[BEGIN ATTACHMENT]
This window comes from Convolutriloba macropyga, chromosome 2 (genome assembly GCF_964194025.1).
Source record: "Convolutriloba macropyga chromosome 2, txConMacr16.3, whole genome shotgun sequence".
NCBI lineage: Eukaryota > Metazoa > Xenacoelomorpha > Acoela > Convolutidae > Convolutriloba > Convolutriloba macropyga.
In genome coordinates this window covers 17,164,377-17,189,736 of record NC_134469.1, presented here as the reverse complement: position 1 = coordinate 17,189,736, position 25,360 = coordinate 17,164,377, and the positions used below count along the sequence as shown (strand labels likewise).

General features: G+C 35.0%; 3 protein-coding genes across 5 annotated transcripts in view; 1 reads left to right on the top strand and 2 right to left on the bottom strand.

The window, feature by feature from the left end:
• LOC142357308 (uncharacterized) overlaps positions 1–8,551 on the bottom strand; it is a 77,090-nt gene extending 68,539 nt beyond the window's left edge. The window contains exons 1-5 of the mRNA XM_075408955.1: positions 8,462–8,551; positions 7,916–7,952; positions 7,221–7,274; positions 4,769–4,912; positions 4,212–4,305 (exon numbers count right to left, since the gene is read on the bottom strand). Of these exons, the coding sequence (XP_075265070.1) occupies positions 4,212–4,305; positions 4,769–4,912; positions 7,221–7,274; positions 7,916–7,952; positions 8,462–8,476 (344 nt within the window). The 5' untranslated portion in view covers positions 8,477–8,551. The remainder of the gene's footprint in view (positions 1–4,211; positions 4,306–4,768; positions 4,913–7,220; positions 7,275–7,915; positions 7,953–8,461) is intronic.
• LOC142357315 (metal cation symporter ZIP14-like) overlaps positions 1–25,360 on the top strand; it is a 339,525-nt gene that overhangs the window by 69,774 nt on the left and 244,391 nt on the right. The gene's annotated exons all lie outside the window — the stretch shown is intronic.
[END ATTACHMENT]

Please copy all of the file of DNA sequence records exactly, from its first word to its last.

This window comes from Convolutriloba macropyga, chromosome 2 (genome assembly GCF_964194025.1).
Source record: "Convolutriloba macropyga chromosome 2, txConMacr16.3, whole genome shotgun sequence".
NCBI lineage: Eukaryota > Metazoa > Xenacoelomorpha > Acoela > Convolutidae > Convolutriloba > Convolutriloba macropyga.
In genome coordinates this window covers 17,164,377-17,189,736 of record NC_134469.1, presented here as the reverse complement: position 1 = coordinate 17,189,736, position 25,360 = coordinate 17,164,377, and the positions used below count along the sequence as shown (strand labels likewise).

General features: G+C 35.0%; 3 protein-coding genes across 5 annotated transcripts in view; 1 reads left to right on the top strand and 2 right to left on the bottom strand.

The window, feature by feature from the left end:
• LOC142357308 (uncharacterized) overlaps positions 1–8,551 on the bottom strand; it is a 77,090-nt gene extending 68,539 nt beyond the window's left edge. The window contains exons 1-5 of the mRNA XM_075408955.1: positions 8,462–8,551; positions 7,916–7,952; positions 7,221–7,274; positions 4,769–4,912; positions 4,212–4,305 (exon numbers count right to left, since the gene is read on the bottom strand). Of these exons, the coding sequence (XP_075265070.1) occupies positions 4,212–4,305; positions 4,769–4,912; positions 7,221–7,274; positions 7,916–7,952; positions 8,462–8,476 (344 nt within the window). The 5' untranslated portion in view covers positions 8,477–8,551. The remainder of the gene's footprint in view (positions 1–4,211; positions 4,306–4,768; positions 4,913–7,220; positions 7,275–7,915; positions 7,953–8,461) is intronic.
• LOC142357315 (metal cation symporter ZIP14-like) overlaps positions 1–25,360 on the top strand; it is a 339,525-nt gene that overhangs the window by 69,774 nt on the left and 244,391 nt on the right. The gene's annotated exons all lie outside the window — the stretch shown is intronic.